There are a range of other fertilizers that are suitable for raspberries. As well as the aforementioned compost, you can make a homemade natural comfrey fertilizer that would be mixed with water and applied to the crop. You can get organic and natural slow-release granular fertilizers, such as the Earth-Care Plus All Purpose Natural Organic Fertilizer available at Walmart, while the likes of bone meal, blood meal, fish emulsion, or chicken manure pellets are also ideal solutions. 

Raspberries do prefer a slightly acidic soil, with a pH of around 6.5-6.7, and that can impact the choice of fertilizer, especially when growing the canes in pots. John Negus, a gardening expert for Homes & Gardens, suggests to ‘feed them monthly with a granular ericaceous fertilizer from April to September’ if you want to lower the soil pH in the pot.

Fertilizers that can help to make soil more acidic include sulfate of potash or even coffee grounds. Both options should be well worked into the soil and will slowly lower the soil pH over time. An example of one potential feed is the Down to Earth All Natural Acid Mix Fertilizer available at Amazon.

John Negus
John Negus

John has been a garden journalist for over 50 years and regularly answers readers' questions in Amateur Gardening magazine. He has also written four books and has delivered many talks over the years on horticulture.


Fertilizers will provide all the nutrients required for a great harvest

(Image credit: Vladyslav Siaber / Alamy Stock Photo)


Do raspberries like bone meal?

Bone meal is a good option to use when fertilizing raspberries every spring. It is a product made from animal bones that is ground into a powder. It is an organic fertilizer and a good source of nitrogen and phosphorus, the latter of which promotes root and flower production. Bone meal is a slow-release fertilizer so only needs one application per season. To apply bone meal, mix it well into the soil and water well afterward. An alternative is to get Jobe's Bone Meal Fertilizer Spikes available at Amazon that are pushed directly into the soil.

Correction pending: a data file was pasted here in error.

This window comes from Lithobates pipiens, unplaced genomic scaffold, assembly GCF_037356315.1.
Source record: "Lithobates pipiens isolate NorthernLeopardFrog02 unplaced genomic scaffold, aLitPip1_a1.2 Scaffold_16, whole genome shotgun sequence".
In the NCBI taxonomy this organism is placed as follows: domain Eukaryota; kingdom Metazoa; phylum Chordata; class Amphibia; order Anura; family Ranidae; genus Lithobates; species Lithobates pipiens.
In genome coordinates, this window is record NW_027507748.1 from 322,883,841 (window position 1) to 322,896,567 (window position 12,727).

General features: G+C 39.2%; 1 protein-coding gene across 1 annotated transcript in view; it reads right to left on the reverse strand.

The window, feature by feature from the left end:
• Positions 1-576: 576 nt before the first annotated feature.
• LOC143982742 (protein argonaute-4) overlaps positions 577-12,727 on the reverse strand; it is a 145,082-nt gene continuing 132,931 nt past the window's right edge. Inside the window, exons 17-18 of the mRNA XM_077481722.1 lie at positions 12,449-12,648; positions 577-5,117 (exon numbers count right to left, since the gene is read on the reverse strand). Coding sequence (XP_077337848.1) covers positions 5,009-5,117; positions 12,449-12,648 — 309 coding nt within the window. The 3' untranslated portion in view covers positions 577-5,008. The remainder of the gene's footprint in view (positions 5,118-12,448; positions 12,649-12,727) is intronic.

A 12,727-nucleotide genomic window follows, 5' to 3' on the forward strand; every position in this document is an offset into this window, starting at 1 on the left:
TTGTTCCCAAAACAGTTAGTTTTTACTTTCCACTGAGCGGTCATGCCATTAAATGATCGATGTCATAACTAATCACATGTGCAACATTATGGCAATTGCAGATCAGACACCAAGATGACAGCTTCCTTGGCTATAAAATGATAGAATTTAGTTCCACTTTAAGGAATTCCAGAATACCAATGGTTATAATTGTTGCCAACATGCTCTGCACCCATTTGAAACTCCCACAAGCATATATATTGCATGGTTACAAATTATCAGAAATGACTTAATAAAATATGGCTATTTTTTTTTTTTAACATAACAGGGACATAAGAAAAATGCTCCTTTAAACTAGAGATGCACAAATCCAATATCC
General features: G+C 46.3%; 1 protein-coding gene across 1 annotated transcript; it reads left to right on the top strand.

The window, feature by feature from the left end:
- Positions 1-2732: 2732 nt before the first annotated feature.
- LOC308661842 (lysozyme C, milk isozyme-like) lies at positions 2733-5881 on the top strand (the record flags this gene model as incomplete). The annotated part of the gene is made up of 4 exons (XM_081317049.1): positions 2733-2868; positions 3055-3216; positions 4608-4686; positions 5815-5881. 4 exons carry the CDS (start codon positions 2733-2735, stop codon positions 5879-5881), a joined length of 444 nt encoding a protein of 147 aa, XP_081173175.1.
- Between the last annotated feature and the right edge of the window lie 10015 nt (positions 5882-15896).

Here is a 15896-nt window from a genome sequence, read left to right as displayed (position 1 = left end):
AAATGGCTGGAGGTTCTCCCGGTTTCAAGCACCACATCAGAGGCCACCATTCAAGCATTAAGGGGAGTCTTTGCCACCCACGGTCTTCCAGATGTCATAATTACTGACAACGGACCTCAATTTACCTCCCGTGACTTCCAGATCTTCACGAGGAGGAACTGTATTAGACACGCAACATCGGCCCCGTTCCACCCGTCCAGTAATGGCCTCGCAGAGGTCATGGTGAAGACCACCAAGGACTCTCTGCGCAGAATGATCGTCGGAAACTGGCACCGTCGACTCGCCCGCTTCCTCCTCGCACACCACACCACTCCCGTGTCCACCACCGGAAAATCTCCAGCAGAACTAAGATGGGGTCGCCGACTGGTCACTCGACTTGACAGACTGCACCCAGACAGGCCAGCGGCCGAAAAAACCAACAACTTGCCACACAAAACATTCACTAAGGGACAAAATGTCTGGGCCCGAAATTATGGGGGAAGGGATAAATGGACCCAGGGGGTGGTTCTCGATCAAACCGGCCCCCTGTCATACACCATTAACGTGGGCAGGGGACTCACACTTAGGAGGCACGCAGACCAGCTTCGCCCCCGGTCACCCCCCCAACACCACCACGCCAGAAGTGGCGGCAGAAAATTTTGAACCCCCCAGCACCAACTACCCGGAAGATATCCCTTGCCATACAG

Can I use tomato feed on raspberries?

Raspberries are hugely popular fruits as they are simple crops to grow and, as well as the berries being delicious, they are enjoyable to pick. If you have raspberries in your kitchen garden or backyard, then it is vitally important to fertilize these hungry plants to keep them producing. It can be done as little as once a year – a quick and simple task that can make all the difference come harvest time.

Drew Swainston
Content Editor

Drew’s passion for gardening started with growing vegetables and salad in raised beds in a small urban terrace garden. He has gone on to work as a professional gardener in historic gardens across the UK and also specialise as a kitchen gardener growing vegetables, fruit, herbs, and cut flowers. That passion for growing extends to being an allotmenteer, garden blogger, and producing how-to gardening guides for websites. Drew was shortlisted in the New Talent of the Year award at the 2023 Garden Media Guild Awards.